US Water Alliance & UNC EFC Evaluate Consolidation Impacts

The US Water Alliance and the University of North Carolina’s Environmental Finance Center have partnered to synthesize the body of evidence about the financial outcomes possible with water consolidation.  In a report titled Strengthening Utilities Through Consolidation:  The Financial Impact, the team evaluated eight in-place and operational consolidation options for water and wastewater utilities, looking specifically at context, financial benefits, key considerations, and outcomes derived from their individual approaches.

In framing the discussion, the report is clear that consolidation is just one approach on the spectrum of options for how utilities can work together to provide high quality water service.  The goal here s to fill the gap in current research about the economic attributes associated with different consolidation models. The report also includes a very helpful definition regarding the context of water utility consolidation, principal types of consolidation, and the difference between these and regionalization initiatives or regional agreements.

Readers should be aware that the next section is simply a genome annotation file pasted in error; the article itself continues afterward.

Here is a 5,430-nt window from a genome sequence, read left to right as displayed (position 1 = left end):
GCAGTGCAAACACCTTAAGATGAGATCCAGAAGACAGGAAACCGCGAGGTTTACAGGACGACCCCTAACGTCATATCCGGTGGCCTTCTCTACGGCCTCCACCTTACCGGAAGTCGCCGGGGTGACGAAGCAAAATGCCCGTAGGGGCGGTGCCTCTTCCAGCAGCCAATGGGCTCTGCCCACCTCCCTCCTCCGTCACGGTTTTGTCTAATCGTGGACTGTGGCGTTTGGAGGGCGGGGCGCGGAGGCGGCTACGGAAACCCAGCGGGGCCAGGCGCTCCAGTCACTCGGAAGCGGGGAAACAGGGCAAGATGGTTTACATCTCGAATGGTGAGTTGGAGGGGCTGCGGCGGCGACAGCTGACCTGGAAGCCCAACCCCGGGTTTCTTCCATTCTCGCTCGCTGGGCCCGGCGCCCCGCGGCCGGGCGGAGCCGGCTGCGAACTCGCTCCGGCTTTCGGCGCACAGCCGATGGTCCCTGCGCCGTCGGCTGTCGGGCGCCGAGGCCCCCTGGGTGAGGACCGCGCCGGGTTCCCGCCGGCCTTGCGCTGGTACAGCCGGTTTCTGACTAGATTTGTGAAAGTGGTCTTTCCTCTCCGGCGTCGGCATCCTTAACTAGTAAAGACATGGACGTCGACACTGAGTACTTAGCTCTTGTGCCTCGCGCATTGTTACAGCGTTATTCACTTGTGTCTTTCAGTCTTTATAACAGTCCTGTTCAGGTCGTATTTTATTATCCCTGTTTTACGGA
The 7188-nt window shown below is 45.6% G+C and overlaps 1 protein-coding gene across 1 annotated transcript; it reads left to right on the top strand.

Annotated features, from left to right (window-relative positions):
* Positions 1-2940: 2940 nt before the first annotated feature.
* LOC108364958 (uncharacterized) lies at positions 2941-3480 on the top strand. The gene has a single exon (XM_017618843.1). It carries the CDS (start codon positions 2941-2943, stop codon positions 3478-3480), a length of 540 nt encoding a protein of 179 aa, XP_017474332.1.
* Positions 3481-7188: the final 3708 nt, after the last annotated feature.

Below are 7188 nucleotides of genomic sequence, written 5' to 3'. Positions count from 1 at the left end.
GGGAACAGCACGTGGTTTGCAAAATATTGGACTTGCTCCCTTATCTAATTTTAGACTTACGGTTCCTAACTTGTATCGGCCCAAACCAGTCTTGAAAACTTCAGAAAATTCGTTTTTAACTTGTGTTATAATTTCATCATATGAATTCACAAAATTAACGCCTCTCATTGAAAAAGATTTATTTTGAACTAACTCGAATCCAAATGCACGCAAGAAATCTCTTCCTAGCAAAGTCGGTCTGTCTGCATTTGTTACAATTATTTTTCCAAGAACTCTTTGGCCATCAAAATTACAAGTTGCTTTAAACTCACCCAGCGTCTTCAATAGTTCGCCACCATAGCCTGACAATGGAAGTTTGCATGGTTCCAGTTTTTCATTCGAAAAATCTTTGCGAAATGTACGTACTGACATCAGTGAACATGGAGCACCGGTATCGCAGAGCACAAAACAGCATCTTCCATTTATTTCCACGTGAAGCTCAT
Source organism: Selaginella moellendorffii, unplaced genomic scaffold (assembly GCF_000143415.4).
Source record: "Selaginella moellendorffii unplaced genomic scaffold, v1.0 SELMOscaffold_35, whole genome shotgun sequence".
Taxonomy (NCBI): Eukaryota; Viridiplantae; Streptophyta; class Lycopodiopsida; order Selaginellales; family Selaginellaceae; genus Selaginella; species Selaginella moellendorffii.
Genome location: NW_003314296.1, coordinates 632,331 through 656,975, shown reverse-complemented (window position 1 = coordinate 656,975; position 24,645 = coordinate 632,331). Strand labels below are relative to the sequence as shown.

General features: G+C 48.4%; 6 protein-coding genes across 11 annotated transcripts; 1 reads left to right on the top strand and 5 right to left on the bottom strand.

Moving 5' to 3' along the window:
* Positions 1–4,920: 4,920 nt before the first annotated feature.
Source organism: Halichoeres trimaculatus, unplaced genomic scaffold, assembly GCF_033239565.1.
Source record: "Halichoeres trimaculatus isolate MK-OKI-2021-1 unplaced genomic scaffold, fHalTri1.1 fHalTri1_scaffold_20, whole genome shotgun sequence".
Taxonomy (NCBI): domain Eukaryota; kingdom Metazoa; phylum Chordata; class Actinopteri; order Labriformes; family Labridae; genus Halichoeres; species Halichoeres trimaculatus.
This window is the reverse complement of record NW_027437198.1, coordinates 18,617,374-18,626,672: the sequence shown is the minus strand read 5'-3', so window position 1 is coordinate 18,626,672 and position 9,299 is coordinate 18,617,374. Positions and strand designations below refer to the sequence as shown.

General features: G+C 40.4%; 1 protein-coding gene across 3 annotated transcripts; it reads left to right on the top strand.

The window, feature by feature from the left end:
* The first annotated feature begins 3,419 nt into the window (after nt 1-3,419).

Consolidation is one of the two issues (readability of Consumer Confidence Reports being the other issue) that EPA is required to finish a rulemaking by October 2020 as part of the America’s Water Infrastructure Act (AWIA). Under AWIA, states can require a water systems to assess options for consolidation, and DWSRF loans may be used to carry out a consolidation or transfer.